It doesn’t take snow to look and feel like winter. That winterish look comes from an accumulation of things. Piles of leaves blown into a sheltered corner. Brown grass. Leafless trees. The whistle of wind whipping around the house. The absence of color and flowers. The shorter days and longer darker evenings. Snow is simply the icing on the cake. By the time we reach the shortest day of the year, we’ve gotten fairly used to this new reality. Forty degrees starts feeling warmer, the 50s almost balmy.

In other words we adjust. That’s also what happens to us when dealing with serious and chronic illness, addictions, mental disorders, dysfunctions of one sort or another. We adapt. We get used to the insanity. It stops seeming so bad. We learn how to live with the uncertainity, the chaos. We find excuses for not changing, for pretending everything is OK. We desperately try to save face, make excuses. We do what’s needed to avoid conflict. Trying to keep the situation from getting worse, we fall into denial. Finally something happens that jars us into awareness, a new crisis, a death, an arrest, a divorce that breaks through the denial and can’t be explained away. We hit bottom.

That’s what is happening in our country today. We’ve grown so used to the dishonesty and insanity it doesn’t seem as shocking as it once did. In fact, many of us just laugh it away. We’ve been justifying unacceptable behavior for so long this new crisis doesn’t seem that out of the ordinary. In our desire to be loyal and supportive, we enable the dishonesty, the bullying, and insanity. We lose our own sense of morality and become part of the problem ourselves. If we were in our right minds we’d react differently, but addictions pull us in. They make us codependent, frogs in a pan of rapidly heating water.

When our family was struggling with drug and alcohol addictions, we did everything we could to put on a good front. We refused to acknowledge we had a problem that we couldn’t handle in house. We actually pulled off the illusion for a short time, deluding ourselves far longer. Like the signs of winter, the pain finally got so severe, we had to acknowledge that something was wrong. Terribly wrong.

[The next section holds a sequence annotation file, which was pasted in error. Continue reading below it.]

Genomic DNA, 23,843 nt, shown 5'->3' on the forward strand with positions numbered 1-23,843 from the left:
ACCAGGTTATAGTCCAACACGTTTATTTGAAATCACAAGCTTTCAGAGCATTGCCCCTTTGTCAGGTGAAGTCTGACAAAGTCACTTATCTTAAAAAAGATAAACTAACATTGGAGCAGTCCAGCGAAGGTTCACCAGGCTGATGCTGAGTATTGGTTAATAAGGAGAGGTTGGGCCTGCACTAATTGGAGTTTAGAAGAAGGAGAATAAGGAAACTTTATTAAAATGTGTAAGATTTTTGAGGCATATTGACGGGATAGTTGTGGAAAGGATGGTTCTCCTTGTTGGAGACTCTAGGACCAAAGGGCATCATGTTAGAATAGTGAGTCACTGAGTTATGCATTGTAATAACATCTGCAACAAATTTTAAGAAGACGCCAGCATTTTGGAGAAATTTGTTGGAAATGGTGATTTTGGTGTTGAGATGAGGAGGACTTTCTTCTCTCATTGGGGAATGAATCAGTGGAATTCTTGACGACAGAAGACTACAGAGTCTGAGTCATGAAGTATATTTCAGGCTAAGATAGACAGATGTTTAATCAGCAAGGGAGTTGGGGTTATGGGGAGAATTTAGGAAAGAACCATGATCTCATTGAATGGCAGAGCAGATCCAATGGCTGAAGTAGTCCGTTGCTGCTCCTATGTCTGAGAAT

Our recovery began when one person in the family finally said, “Enough! This insanity has got to stop.” First one, then another started attending Families Anonymous and Al Anon, then AA. Arrests and repeated times in treatment followed. We learned tough love, how to say that magic word ”no.” We kept loving our addicts, but stopped enabling them. Eventually they became strong enough to stand straight and tall.

Insanity is contagious and makes life unmanageable by affecting everyone it touches, the ripples going out in ever widening circles. Rejecting and condemning the sick person is not the answer, but neither is excusing their abusive and crazy behavior. There comes a time when we must simply say, “no” because “no” is the most loving thing we can do, not just for our loved ones, our president, but for ourselves.

God grant us the serenity to accept the things we cannot change, the courage to change the things we can, and the wisdom to know the difference. Amen.

Joyce Shutt is pastor emeritus of theFairfield Mennonite Church

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